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My mother always told me that God will continue to give you the same situation over and over again until you learn how to deal with it. Well, for me, that situation is toxic relationships.

Let me make it very clear that no one deliberately goes looking for a toxic situation. If you have personally experienced a toxic relationship, it can be very hard to move on from and it may feel as though no one understands what is happening to you. In part, you are correct. No one truly knows your feelings and level of attachment, but at the same time, be appreciative of their attempts to help because they really do mean well.

I have dealt with my fair share of toxic and manipulative relationships, both with friends and those who I considered to be more than friends. As I began to think about my experiences, I realized there were “warning signs” that appeared in each of them, and I repeatedly ignored them. In my most recent toxic relationships, I began to recognize these warning signs:

Warning Sign #1: They make you feel guilty for not doing something you aren’t comfortable with.

The last boy I talked to was notorious for this. He often asked me for “certain pictures,” something I was not comfortable with at all. I spent several weeks trying to change the subject to something less intimate, in the hopes that he would eventually give up and move on. He didn’t. He would say that I didn’t love him, or that I was being mean because I did not want to share private photos of myself. His choice to equate affection with photos of my body proved that he did not actually care for me, but rather what I could give him physically. He sought to emotionally manipulate me by making me feel guilty for his own personal pleasure. I knew deep down that someone who truly cared about me, would understand my hesitations and avoid putting me in situations that made me uncomfortable, but I fell for his game and I felt like a fool for it.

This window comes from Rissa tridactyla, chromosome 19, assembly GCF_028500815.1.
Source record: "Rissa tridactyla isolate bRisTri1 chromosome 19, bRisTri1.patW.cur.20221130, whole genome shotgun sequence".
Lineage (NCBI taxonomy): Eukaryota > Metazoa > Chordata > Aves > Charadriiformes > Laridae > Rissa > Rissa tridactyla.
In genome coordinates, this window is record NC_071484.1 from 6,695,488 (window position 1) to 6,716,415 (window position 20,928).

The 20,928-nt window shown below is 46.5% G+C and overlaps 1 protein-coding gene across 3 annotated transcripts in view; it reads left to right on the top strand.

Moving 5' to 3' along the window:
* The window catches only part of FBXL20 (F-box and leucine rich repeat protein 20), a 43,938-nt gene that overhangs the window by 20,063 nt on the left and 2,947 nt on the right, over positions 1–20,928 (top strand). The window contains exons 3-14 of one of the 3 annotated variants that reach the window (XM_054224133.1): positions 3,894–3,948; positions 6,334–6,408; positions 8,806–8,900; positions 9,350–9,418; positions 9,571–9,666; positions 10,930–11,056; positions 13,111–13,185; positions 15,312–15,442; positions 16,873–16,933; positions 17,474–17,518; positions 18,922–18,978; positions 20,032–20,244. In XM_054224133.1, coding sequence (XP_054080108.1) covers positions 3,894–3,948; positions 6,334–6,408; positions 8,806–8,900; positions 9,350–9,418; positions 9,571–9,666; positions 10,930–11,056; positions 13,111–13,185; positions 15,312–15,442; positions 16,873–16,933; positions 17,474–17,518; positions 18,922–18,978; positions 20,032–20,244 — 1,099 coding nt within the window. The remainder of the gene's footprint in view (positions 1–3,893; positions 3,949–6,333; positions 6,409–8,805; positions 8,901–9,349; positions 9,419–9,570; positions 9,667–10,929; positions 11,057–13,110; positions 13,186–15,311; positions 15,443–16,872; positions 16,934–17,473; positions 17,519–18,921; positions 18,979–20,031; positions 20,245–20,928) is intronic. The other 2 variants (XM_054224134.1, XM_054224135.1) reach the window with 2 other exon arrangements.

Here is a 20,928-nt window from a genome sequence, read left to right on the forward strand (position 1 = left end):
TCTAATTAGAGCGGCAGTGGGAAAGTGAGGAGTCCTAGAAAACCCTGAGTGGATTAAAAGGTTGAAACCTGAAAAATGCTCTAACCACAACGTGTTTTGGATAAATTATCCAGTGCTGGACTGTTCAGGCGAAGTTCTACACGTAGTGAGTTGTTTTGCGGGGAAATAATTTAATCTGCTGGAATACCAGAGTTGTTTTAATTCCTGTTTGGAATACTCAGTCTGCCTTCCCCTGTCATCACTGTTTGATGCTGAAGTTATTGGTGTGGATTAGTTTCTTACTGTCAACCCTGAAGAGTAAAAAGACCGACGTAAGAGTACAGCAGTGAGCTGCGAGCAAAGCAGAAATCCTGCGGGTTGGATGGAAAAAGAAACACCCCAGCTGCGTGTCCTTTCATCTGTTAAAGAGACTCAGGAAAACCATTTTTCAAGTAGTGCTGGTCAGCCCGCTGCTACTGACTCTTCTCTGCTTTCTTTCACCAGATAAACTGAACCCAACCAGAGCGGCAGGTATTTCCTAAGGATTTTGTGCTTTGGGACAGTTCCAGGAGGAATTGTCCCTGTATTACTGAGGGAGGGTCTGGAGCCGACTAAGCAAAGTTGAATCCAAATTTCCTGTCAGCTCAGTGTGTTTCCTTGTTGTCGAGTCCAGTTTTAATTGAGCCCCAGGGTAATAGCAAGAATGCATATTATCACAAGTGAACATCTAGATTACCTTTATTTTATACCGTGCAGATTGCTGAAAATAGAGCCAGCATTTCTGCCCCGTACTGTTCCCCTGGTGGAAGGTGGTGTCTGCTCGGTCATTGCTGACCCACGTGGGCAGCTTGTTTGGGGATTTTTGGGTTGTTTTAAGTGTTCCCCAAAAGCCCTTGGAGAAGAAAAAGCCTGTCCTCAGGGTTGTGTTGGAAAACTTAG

Warning Sign #2: They constantly send you mixed signals.

Toxic people live for making people confused. Unfortunately for me, I am easily confused. Someone who I considered to be a very good friend of mine never treated me consistently during the time we spent together. One day, she treated me like was her only friend in the world, sharing personal thoughts and stories with me, and the next day, she’d ignore me, not even acknowledging my hello and goodbye. I thought maybe I had done something wrong. I began to feel like I was walking on eggshells around her; I never knew when she was going to be upset and rude to me, or if she was going to want to tell me everything about her day. I didn’t know it at the time, but I didn’t deserve to feel like any of it was my fault that she couldn’t consistently treat me with the love and respect I deserved.

Warning Sign #3: They are very demanding and needy.